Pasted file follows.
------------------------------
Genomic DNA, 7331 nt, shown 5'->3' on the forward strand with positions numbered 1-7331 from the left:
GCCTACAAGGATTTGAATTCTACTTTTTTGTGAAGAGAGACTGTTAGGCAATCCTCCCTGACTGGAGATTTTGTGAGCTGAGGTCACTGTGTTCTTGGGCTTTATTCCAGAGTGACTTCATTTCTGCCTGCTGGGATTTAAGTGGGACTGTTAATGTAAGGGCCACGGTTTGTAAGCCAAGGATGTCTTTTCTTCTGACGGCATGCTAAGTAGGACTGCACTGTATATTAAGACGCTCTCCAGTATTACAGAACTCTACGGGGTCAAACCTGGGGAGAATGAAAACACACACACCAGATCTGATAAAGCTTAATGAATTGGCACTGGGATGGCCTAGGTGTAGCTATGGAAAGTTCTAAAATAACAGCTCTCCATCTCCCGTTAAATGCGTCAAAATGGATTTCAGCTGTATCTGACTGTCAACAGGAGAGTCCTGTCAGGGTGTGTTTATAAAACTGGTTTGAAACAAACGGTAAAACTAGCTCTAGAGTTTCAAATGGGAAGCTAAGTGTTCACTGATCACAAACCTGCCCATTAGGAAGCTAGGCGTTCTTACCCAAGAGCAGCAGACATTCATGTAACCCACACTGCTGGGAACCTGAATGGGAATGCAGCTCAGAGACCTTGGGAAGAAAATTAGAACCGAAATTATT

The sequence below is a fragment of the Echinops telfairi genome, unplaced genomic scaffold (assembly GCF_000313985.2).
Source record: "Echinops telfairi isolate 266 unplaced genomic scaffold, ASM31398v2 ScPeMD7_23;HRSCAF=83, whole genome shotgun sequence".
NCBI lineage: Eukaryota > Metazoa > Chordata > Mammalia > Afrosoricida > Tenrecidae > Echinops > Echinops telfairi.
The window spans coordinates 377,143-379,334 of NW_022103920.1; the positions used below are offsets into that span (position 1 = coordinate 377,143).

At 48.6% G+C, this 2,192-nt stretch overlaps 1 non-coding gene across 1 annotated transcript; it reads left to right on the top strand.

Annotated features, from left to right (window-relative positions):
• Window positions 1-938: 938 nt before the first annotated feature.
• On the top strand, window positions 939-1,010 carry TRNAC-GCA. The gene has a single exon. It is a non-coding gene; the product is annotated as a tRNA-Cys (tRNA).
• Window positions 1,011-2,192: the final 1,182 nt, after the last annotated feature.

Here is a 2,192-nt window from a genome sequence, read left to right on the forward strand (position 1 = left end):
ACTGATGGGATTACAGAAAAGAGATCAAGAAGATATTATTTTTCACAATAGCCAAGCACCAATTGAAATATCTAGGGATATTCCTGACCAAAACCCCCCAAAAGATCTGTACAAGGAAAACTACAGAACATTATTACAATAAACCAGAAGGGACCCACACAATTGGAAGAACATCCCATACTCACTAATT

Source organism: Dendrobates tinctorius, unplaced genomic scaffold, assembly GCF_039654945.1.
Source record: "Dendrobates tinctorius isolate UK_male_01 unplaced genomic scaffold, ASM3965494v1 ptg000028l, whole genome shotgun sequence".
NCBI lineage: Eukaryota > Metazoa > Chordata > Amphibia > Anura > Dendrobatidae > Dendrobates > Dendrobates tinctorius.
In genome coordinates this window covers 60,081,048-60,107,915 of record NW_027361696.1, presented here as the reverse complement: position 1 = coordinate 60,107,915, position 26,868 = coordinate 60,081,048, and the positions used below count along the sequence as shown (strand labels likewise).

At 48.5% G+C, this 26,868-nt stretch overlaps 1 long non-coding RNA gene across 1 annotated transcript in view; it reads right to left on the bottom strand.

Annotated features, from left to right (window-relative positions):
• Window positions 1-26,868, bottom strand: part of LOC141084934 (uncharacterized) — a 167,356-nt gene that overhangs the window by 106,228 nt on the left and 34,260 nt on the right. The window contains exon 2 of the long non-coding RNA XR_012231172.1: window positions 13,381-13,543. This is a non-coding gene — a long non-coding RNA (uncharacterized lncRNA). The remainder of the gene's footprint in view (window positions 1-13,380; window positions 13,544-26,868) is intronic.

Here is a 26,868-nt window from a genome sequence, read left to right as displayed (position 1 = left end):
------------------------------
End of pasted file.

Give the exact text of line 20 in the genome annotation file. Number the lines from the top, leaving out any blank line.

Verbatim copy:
• Window positions 1-26,868, bottom strand: part of LOC141084934 (uncharacterized) — a 167,356-nt gene that overhangs the window by 106,228 nt on the left and 34,260 nt on the right. The window contains exon 2 of the long non-coding RNA XR_012231172.1: window positions 13,381-13,543. This is a non-coding gene — a long non-coding RNA (uncharacterized lncRNA). The remainder of the gene's footprint in view (window positions 1-13,380; window positions 13,544-26,868) is intronic.